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This Sept. 2, 2016, photo shows the earphone jack and charging port on an Apple iPhone 6, in New York. Apple is getting ready to unveil new iPhones on Wednesday, Sept. 7. With experts predicting few big changes from last year's models, speculation has focused on Apple's rumored decision to eliminate the iPhone's traditional headphone jack. It isn't clear what kind of hardware the company will promote instead, but the answer could be a hint at some of Apple's future plans. (AP Photo/Richard Drew)

Apple admits to slowing down older iPhones to help save battery life


You were right conspiracy theorist... your old phone does get slower and starts acting wonky when a new phone is coming out.

On Wednesday, Apple admitted that a software feature it released last year makes your phone operate more slowly. But the slowdown is designed to help offset problems with the aging lithium ion battery in your device.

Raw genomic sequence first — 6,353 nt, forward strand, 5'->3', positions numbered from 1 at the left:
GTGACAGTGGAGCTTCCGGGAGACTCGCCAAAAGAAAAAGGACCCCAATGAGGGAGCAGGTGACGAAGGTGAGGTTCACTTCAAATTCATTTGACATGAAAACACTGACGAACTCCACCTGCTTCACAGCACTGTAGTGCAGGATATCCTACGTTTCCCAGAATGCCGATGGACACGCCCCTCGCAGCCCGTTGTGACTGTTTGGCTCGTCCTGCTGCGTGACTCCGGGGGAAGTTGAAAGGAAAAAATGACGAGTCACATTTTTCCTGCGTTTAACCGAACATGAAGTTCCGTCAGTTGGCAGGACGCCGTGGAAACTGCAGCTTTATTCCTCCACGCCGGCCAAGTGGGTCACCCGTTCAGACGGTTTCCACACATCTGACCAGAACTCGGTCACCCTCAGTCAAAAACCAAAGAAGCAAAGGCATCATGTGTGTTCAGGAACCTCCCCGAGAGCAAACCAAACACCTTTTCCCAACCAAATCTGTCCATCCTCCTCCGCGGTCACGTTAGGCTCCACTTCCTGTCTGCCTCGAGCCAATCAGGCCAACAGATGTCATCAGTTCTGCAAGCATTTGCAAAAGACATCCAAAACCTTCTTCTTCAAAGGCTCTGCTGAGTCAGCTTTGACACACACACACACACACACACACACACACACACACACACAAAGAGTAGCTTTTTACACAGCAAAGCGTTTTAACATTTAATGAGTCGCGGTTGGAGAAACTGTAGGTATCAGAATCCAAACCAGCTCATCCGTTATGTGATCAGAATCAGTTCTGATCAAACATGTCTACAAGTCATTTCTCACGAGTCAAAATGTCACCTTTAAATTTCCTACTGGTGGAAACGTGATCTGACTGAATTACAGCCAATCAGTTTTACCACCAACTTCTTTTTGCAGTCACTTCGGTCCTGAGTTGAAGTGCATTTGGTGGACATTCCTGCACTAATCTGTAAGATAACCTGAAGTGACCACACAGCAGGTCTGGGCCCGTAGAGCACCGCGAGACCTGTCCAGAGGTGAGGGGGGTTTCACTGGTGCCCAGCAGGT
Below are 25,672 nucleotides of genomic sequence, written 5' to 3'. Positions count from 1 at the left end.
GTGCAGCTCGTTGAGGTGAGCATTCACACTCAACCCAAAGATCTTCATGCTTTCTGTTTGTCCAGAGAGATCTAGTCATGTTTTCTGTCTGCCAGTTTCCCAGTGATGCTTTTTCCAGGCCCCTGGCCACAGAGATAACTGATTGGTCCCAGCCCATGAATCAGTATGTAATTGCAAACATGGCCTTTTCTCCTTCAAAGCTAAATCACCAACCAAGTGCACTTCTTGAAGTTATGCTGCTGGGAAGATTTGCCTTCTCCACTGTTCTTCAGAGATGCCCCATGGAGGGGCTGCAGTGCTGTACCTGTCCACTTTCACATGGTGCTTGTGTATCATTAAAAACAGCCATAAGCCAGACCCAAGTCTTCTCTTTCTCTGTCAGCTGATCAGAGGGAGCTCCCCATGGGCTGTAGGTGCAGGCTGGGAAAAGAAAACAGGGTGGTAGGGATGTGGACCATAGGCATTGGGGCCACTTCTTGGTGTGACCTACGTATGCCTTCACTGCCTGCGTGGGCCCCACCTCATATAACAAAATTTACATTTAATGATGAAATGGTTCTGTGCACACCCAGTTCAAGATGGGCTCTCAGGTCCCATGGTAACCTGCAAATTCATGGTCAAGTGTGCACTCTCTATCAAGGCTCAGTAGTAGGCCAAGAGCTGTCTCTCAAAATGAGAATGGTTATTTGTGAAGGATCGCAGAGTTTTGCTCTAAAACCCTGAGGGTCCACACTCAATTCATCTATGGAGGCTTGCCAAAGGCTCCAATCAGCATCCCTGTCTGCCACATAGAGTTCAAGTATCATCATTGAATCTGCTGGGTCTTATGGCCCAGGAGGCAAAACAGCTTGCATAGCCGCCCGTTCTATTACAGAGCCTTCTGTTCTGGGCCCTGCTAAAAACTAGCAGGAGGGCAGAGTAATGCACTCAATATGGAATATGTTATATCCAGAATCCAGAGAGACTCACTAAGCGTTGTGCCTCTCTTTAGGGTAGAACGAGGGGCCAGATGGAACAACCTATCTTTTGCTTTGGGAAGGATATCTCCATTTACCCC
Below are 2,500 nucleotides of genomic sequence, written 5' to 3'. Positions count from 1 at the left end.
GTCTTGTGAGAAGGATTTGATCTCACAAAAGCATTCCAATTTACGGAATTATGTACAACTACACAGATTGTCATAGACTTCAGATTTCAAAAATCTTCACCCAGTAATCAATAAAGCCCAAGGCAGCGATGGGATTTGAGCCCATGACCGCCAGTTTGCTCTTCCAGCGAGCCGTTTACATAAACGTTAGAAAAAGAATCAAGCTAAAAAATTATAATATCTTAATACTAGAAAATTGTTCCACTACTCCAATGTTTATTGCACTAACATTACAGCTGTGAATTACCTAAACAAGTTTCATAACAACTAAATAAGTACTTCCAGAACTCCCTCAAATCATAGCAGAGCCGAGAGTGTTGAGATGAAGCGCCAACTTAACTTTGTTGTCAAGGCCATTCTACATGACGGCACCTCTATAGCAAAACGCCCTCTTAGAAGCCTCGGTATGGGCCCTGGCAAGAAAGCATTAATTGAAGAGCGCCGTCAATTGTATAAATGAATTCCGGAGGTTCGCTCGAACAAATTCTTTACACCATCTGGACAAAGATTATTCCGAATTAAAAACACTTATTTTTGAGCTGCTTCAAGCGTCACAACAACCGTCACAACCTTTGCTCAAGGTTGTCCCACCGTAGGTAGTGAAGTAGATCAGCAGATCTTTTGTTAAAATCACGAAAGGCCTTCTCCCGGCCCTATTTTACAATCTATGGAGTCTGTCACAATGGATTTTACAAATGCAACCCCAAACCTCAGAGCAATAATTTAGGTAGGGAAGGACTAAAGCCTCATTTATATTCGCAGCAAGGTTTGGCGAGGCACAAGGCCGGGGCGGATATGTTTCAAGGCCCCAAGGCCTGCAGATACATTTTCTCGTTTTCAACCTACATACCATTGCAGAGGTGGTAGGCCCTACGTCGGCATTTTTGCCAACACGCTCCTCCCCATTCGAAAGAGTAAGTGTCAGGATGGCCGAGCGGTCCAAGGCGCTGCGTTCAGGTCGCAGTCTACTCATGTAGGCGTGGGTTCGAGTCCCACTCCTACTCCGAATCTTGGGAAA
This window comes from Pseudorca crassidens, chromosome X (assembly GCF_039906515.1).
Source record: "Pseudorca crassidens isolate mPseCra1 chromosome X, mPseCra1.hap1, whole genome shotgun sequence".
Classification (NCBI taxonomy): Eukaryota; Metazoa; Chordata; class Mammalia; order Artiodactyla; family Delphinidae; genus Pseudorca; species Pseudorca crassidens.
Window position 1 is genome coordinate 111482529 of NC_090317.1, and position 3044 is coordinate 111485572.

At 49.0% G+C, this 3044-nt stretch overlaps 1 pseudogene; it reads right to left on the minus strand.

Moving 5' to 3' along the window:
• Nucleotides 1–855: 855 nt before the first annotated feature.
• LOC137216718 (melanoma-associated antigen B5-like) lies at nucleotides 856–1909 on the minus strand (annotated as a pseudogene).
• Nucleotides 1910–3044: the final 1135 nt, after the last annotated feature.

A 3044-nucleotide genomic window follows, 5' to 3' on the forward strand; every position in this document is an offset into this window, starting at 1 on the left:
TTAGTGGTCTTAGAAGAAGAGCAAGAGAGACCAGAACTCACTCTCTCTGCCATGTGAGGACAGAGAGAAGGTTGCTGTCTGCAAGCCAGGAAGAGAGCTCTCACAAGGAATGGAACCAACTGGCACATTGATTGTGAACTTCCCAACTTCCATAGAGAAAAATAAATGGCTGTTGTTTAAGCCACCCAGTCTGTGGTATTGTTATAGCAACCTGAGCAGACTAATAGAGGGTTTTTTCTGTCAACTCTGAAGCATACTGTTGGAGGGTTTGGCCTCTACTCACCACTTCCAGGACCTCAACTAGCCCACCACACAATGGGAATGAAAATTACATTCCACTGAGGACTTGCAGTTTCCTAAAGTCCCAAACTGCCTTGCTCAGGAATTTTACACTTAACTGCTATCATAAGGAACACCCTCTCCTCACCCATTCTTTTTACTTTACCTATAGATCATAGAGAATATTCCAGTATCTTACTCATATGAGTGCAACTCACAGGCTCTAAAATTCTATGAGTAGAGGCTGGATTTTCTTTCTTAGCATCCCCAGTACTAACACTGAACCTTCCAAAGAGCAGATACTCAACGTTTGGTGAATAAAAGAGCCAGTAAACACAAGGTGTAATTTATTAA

As batteries get older they don't hold their charges as well as newer batteries, so Apple is intentionally slowing down the processing speeds of older iPhones in order to prolong battery life.

Apple's iOS software--starting with last year's iOS 10.2.1--included better power management capabilities.

In a statement Apple said, "Our goal is to deliver the best experience for customers, which includes overall performance and prolonging the life of their devices. Lithium-ion batteries become less capable of supplying peak current demands when in cold conditions, have a low battery charge or as they age over time, which can result in the device unexpectedly shutting down to protect its electronic components."

"Last year we released a feature for iPhone 6, iPhone 6s and iPhone SE to smooth out the instantaneous peaks only when needed to prevent the device from unexpectedly shutting down during these conditions. We've now extended that feature to iPhone 7 with iOS 11.2, and plan to add support for other products in the future."

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